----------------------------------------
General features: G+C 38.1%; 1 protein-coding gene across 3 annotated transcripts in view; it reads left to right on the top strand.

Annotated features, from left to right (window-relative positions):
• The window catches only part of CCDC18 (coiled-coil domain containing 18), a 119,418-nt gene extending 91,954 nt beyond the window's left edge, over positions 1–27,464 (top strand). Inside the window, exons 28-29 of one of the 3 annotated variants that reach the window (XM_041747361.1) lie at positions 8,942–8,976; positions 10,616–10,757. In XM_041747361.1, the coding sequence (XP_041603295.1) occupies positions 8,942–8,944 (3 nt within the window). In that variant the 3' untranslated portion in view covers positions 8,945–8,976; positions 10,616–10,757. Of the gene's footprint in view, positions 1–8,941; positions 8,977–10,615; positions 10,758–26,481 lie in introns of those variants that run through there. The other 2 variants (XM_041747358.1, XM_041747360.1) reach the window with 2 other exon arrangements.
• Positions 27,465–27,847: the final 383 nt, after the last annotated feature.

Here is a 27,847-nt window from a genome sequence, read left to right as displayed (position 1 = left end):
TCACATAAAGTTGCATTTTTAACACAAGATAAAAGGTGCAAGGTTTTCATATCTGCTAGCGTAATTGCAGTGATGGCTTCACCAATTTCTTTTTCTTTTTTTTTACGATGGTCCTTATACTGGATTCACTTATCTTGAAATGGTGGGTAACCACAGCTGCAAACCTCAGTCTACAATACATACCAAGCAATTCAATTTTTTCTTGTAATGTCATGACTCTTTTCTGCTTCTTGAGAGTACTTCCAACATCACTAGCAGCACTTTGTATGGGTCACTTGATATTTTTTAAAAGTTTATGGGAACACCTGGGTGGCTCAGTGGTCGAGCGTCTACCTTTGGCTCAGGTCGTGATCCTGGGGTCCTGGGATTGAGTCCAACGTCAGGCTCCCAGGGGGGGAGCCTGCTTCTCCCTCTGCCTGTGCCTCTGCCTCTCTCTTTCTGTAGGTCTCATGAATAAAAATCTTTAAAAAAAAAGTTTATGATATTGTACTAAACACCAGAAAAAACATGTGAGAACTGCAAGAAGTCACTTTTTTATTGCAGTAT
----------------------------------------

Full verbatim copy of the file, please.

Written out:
General features: G+C 38.1%; 1 protein-coding gene across 3 annotated transcripts in view; it reads left to right on the top strand.

Annotated features, from left to right (window-relative positions):
• The window catches only part of CCDC18 (coiled-coil domain containing 18), a 119,418-nt gene extending 91,954 nt beyond the window's left edge, over positions 1–27,464 (top strand). Inside the window, exons 28-29 of one of the 3 annotated variants that reach the window (XM_041747361.1) lie at positions 8,942–8,976; positions 10,616–10,757. In XM_041747361.1, the coding sequence (XP_041603295.1) occupies positions 8,942–8,944 (3 nt within the window). In that variant the 3' untranslated portion in view covers positions 8,945–8,976; positions 10,616–10,757. Of the gene's footprint in view, positions 1–8,941; positions 8,977–10,615; positions 10,758–26,481 lie in introns of those variants that run through there. The other 2 variants (XM_041747358.1, XM_041747360.1) reach the window with 2 other exon arrangements.
• Positions 27,465–27,847: the final 383 nt, after the last annotated feature.

Here is a 27,847-nt window from a genome sequence, read left to right as displayed (position 1 = left end):
TCACATAAAGTTGCATTTTTAACACAAGATAAAAGGTGCAAGGTTTTCATATCTGCTAGCGTAATTGCAGTGATGGCTTCACCAATTTCTTTTTCTTTTTTTTTACGATGGTCCTTATACTGGATTCACTTATCTTGAAATGGTGGGTAACCACAGCTGCAAACCTCAGTCTACAATACATACCAAGCAATTCAATTTTTTCTTGTAATGTCATGACTCTTTTCTGCTTCTTGAGAGTACTTCCAACATCACTAGCAGCACTTTGTATGGGTCACTTGATATTTTTTAAAAGTTTATGGGAACACCTGGGTGGCTCAGTGGTCGAGCGTCTACCTTTGGCTCAGGTCGTGATCCTGGGGTCCTGGGATTGAGTCCAACGTCAGGCTCCCAGGGGGGGAGCCTGCTTCTCCCTCTGCCTGTGCCTCTGCCTCTCTCTTTCTGTAGGTCTCATGAATAAAAATCTTTAAAAAAAAAGTTTATGATATTGTACTAAACACCAGAAAAAACATGTGAGAACTGCAAGAAGTCACTTTTTTATTGCAGTAT